- Project plans
- Project activities
- Legislation and standards
- Industry context
Last edited 26 Sep 2017
Thermal bridging in buildings
A thermal bridge (sometimes referred to as thermal bridging, a cold bridge or thermal bypass) describes a situation in a building where there is a direct connection between the inside and outside through one or more elements that are more thermally conductive than the rest of the building envelope.
As a result, there will be wasteful heat transfer across this element, its internal surface temperature will be different from other, better insulated internal surfaces and there may be condensation where warm, moist internal air comes into contact with the, potentially cold, surface. This condensation can result in mould growth.
In modern buildings, thermal bridging can occur because of poor design, or poor workmanship. This is common where elements of the building penetrate through its insulated fabric, for example around glazing, or where the structure penetrates the building envelope, such as at balconies.
However, as buildings have become better insulated, with increasingly strict regulation, so thermal bridges that might previously have been considered insignificant in terms of the overall thermal performance of a building, can actually be the cause of considerable thermal inefficiency. There is the potential for such inefficiency at every opening and every junction (even in party walls).
The Approved Documents to Part L of the building regulations (Conservation of fuel and power) state that 'The building fabric should be constructed so that there are no reasonably avoidable thermal bridges in the insulation layers caused by gaps within the various elements, at the joints between elements and at the edges of elements such as those around window and door openings.'
They require that where unaccredited construction details are used, generic linear thermal bridge values must be increased by levels (depending on the building type) set out in the Approved Documents for the calculations of building emission rates (BER) or dwelling emission rates (DER).
Thermal bridges in completed buildings can be revealed with thermal imaging cameras (see Thermographic survey), but they can be very difficult to rectify, particularly if they are repeated throughout a building.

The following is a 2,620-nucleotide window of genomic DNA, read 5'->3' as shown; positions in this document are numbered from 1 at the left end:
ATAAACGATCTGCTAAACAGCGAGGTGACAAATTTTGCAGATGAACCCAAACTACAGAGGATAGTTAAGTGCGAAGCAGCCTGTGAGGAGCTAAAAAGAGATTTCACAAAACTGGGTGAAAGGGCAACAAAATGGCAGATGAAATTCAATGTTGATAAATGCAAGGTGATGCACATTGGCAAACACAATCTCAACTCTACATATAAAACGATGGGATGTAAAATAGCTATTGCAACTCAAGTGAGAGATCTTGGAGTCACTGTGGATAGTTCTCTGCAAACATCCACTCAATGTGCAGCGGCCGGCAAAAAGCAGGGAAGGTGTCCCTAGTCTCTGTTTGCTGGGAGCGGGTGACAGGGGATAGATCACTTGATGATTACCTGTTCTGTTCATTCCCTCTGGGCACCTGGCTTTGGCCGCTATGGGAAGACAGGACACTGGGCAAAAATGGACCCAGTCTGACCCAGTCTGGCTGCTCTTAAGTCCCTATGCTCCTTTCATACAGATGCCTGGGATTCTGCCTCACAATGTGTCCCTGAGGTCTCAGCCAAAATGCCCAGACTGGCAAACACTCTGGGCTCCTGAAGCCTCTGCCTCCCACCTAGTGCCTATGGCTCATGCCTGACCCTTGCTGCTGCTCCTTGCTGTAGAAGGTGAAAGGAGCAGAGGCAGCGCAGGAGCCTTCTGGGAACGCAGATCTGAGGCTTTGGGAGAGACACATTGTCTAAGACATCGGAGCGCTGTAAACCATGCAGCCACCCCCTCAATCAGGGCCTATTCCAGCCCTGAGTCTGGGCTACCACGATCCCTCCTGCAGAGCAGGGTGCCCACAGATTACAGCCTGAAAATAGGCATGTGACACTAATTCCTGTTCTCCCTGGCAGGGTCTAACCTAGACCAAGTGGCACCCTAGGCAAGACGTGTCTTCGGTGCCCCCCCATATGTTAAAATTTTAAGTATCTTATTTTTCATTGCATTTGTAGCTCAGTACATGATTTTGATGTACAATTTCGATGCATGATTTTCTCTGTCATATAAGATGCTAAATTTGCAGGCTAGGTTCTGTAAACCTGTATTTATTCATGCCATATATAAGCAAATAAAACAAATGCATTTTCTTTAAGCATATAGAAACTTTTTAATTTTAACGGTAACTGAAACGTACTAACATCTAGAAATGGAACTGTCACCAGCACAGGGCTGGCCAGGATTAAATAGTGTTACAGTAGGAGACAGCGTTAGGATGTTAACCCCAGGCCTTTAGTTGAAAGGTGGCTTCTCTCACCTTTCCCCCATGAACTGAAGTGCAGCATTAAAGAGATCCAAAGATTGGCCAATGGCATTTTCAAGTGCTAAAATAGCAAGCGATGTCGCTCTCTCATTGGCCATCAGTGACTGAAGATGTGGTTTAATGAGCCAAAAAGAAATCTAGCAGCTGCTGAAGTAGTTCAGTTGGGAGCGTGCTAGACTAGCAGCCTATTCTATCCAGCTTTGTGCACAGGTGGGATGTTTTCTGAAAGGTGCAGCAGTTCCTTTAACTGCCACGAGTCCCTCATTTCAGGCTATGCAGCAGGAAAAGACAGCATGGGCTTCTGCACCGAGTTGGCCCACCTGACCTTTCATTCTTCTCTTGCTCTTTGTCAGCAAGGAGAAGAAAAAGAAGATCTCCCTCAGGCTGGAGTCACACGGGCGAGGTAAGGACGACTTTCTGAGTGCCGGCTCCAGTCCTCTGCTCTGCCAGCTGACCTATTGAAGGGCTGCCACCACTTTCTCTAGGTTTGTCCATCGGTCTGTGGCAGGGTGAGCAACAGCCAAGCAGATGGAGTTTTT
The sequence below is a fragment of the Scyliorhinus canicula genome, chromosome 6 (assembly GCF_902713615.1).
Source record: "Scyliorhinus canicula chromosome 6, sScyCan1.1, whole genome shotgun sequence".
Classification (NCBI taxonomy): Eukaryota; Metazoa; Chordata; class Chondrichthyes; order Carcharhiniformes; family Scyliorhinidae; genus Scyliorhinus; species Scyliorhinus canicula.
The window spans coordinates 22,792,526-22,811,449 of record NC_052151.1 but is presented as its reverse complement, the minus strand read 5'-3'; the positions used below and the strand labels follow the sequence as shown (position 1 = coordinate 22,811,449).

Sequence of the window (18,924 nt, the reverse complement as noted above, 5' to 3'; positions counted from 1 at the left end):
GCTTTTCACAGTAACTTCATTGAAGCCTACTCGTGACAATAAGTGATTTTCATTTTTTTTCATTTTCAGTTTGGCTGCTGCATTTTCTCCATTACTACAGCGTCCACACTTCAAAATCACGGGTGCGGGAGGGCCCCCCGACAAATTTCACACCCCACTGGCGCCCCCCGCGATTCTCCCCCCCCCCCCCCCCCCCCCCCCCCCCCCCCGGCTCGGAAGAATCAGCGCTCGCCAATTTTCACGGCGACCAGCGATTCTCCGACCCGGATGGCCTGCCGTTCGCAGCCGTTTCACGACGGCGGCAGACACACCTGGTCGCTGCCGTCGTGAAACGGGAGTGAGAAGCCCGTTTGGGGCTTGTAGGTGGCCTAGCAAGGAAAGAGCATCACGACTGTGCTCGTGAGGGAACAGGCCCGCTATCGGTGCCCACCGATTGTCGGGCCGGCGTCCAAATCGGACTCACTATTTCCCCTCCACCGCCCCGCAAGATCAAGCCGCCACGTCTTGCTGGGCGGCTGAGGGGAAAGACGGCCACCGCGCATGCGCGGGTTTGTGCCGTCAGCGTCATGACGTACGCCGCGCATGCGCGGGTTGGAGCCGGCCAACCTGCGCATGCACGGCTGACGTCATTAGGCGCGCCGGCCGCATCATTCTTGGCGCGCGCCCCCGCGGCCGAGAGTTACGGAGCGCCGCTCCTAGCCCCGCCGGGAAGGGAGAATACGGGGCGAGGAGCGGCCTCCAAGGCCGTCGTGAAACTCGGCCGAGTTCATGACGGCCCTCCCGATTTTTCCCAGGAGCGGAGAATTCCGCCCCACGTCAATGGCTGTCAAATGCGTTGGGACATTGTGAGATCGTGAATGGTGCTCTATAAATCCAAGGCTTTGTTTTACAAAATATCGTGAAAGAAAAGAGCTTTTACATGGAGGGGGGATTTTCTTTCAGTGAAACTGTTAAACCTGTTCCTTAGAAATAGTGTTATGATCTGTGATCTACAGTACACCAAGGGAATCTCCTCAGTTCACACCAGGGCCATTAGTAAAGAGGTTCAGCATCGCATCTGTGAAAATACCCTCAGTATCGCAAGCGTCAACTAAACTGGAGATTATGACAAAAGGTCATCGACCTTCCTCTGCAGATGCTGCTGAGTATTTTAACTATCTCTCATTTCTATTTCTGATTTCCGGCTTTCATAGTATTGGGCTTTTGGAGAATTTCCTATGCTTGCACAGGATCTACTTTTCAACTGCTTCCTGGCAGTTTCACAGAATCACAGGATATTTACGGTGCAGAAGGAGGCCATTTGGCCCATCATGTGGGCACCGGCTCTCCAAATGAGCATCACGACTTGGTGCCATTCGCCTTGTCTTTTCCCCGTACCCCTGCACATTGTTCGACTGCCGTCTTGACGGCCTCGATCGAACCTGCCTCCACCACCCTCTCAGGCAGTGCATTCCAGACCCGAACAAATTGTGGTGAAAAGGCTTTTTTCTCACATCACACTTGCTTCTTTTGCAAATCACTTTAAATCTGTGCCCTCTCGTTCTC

Related articles on Designing Buildings Wiki
- Accredited construction details ACDs.
- Air tightness in buildings.
- Building fabric.
- Cavity wall.
- Co-heating test.
- Computational fluid dynamics.
- Conventions for calculating linear thermal transmittance and temperature factors.
- Defects in dot and dab.
- Emission rates in the building regulations.
- Floor insulation.
- Insulation for ground floors.
- Insulation specification.
- Interstitial condensation.
- Mould growth.
- Rising damp.
- Roof insulation.
- Solid wall insulation.
- Thermal comfort.
- Thermographic survey.
Featured articles and news
This article examines the changing policy commitments and evolving definitions of the zero carbon home.
Researchers believe they may have created a 'game-changing' new form of concrete using graphene.
Grouting refers to the injection of materials into a soil or rock formation to change its physical characteristics.
Part of Designing Buildings Wiki, BREEAM Wiki will advance knowledge sharing for the BRE family of sustainability tools.
From the decorative to the utilitarian, and from the photographed to the forgotten.
New BRE book considers the progression from project-based knowledge creation to whole-life urban knowledge management.
This CIOB article explores the concept of value in building design and construction.
BREEAM and Measurabl announce integration to improve the financial performance of commercial real estate.
Rogers Stirk Harbour + Partners' release new images of soon-to-open 3WTC tower in New York.
A document can be called a bond or a guarantee. Does the name matter and what is the difference between them?
New briefing note is launched focusing on increasing knowledge of housing that promotes health and wellbeing.
Arbitration is a private, contractual form of dispute resolution used in the construction industry.